OTI's Sharon Bradford Franklin wrote for Lawfare on the Microsoft-Ireland case and the question of cross-border access to data:
"In our interconnected world, the electronic data that we create may be stored far away from us, without regard for national boundaries. If our data become relevant to legitimate law enforcement investigations, the borderless nature of digital data can create obstacles for government investigators and the tech companies who receive government requests for their customers’ electronic data. Yet, efforts to overcome these barriers must address the tension between the needs of law enforcement and the rights of individuals. How can the law facilitate government requests for digital data without sacrificing privacy and human rights?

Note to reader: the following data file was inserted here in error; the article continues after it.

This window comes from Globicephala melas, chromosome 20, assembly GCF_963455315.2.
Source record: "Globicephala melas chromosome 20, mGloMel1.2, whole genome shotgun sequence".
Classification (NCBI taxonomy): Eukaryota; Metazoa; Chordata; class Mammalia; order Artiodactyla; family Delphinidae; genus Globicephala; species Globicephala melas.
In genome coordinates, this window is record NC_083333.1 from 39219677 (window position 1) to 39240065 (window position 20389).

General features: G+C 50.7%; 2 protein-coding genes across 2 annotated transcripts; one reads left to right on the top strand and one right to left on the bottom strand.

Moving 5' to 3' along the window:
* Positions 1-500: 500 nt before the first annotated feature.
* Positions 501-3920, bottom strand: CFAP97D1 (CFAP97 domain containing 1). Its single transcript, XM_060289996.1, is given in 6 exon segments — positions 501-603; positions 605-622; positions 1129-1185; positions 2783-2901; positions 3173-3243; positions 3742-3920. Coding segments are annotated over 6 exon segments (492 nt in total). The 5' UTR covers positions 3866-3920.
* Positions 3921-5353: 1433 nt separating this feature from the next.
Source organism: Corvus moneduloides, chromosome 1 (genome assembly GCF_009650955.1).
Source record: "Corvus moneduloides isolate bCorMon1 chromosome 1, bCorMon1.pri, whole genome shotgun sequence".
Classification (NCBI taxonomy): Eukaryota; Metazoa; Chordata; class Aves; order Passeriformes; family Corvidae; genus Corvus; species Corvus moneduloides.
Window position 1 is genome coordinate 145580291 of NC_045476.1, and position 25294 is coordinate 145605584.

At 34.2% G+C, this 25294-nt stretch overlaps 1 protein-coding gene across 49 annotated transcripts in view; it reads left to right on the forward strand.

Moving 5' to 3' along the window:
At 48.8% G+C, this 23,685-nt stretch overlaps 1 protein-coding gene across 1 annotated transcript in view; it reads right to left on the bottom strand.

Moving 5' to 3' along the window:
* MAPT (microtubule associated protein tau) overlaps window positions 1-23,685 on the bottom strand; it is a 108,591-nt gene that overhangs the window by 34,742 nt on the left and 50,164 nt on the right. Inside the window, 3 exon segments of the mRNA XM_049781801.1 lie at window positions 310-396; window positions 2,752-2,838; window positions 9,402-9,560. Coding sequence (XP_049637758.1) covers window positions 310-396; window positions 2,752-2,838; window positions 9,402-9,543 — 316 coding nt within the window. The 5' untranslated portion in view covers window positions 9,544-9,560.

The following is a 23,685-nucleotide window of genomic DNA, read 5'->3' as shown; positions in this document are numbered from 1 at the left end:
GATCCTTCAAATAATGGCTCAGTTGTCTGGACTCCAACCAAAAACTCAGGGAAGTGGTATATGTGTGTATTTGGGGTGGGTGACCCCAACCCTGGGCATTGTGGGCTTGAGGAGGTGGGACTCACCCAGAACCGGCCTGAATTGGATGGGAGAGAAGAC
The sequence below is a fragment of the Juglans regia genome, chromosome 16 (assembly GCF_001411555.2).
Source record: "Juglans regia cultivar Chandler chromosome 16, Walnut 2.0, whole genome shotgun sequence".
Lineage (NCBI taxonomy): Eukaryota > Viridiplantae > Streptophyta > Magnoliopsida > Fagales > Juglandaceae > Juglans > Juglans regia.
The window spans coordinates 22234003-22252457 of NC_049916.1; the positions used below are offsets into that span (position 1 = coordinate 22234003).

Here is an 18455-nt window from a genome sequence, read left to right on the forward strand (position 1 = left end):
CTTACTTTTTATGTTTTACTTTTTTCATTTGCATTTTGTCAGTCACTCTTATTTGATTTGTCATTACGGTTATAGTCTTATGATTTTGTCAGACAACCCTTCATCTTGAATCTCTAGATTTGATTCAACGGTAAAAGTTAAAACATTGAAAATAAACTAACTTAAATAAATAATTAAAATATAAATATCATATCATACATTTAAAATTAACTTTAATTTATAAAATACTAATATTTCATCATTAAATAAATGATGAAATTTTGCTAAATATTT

On Feb. 27, the Supreme Court will hear oral argument in United States v. Microsoft (or, the Microsoft-Ireland case). The case involves the U.S. government’s efforts to obtain electronic communications stored by Microsoft on a server in Ireland. The court must decide whether a warrant issued under Section 2703(a) of the Stored Communications Act to compel production of electronic communications can apply outside the United States. An amicus brief—filed by New America’s Open Technology Institute (OTI) and a broad coalition of rights organizations and trade associations—supports Microsoft and suggests that the answer is no. However, the case also implicates broad and complex policy questions that should be addressed through multi-stakeholder engagement in Congress."